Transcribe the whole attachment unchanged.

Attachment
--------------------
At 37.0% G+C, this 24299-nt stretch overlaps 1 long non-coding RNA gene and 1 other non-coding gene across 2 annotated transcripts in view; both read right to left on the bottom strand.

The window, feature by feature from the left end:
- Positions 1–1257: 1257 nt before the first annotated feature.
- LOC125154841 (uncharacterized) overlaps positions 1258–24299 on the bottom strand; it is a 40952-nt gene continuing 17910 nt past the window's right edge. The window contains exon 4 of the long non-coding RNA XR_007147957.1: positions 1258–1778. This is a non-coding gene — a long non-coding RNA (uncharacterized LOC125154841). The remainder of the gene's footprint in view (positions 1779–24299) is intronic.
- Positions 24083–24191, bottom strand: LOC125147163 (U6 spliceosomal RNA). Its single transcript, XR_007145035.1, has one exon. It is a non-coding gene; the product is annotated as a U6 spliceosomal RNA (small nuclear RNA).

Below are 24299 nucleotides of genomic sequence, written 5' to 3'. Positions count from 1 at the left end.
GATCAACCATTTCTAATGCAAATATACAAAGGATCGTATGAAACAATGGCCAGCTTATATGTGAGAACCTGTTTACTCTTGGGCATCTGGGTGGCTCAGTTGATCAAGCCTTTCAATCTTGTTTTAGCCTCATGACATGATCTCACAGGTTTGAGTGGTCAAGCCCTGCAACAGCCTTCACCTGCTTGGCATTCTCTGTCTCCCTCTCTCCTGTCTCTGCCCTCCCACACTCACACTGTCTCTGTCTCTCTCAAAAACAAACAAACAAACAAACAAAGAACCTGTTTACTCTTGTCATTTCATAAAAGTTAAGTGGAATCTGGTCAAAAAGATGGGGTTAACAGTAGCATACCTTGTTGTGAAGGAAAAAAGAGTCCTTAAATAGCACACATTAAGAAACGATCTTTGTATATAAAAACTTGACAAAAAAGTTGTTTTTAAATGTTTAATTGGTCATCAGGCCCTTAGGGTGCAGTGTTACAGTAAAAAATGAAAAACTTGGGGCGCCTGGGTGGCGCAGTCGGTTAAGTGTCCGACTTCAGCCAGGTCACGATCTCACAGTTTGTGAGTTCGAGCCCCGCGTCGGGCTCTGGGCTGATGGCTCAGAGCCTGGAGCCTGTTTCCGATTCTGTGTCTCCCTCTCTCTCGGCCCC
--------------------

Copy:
At 37.0% G+C, this 24299-nt stretch overlaps 1 long non-coding RNA gene and 1 other non-coding gene across 2 annotated transcripts in view; both read right to left on the bottom strand.

The window, feature by feature from the left end:
- Positions 1–1257: 1257 nt before the first annotated feature.
- LOC125154841 (uncharacterized) overlaps positions 1258–24299 on the bottom strand; it is a 40952-nt gene continuing 17910 nt past the window's right edge. The window contains exon 4 of the long non-coding RNA XR_007147957.1: positions 1258–1778. This is a non-coding gene — a long non-coding RNA (uncharacterized LOC125154841). The remainder of the gene's footprint in view (positions 1779–24299) is intronic.
- Positions 24083–24191, bottom strand: LOC125147163 (U6 spliceosomal RNA). Its single transcript, XR_007145035.1, has one exon. It is a non-coding gene; the product is annotated as a U6 spliceosomal RNA (small nuclear RNA).

Below are 24299 nucleotides of genomic sequence, written 5' to 3'. Positions count from 1 at the left end.
GATCAACCATTTCTAATGCAAATATACAAAGGATCGTATGAAACAATGGCCAGCTTATATGTGAGAACCTGTTTACTCTTGGGCATCTGGGTGGCTCAGTTGATCAAGCCTTTCAATCTTGTTTTAGCCTCATGACATGATCTCACAGGTTTGAGTGGTCAAGCCCTGCAACAGCCTTCACCTGCTTGGCATTCTCTGTCTCCCTCTCTCCTGTCTCTGCCCTCCCACACTCACACTGTCTCTGTCTCTCTCAAAAACAAACAAACAAACAAACAAAGAACCTGTTTACTCTTGTCATTTCATAAAAGTTAAGTGGAATCTGGTCAAAAAGATGGGGTTAACAGTAGCATACCTTGTTGTGAAGGAAAAAAGAGTCCTTAAATAGCACACATTAAGAAACGATCTTTGTATATAAAAACTTGACAAAAAAGTTGTTTTTAAATGTTTAATTGGTCATCAGGCCCTTAGGGTGCAGTGTTACAGTAAAAAATGAAAAACTTGGGGCGCCTGGGTGGCGCAGTCGGTTAAGTGTCCGACTTCAGCCAGGTCACGATCTCACAGTTTGTGAGTTCGAGCCCCGCGTCGGGCTCTGGGCTGATGGCTCAGAGCCTGGAGCCTGTTTCCGATTCTGTGTCTCCCTCTCTCTCGGCCCC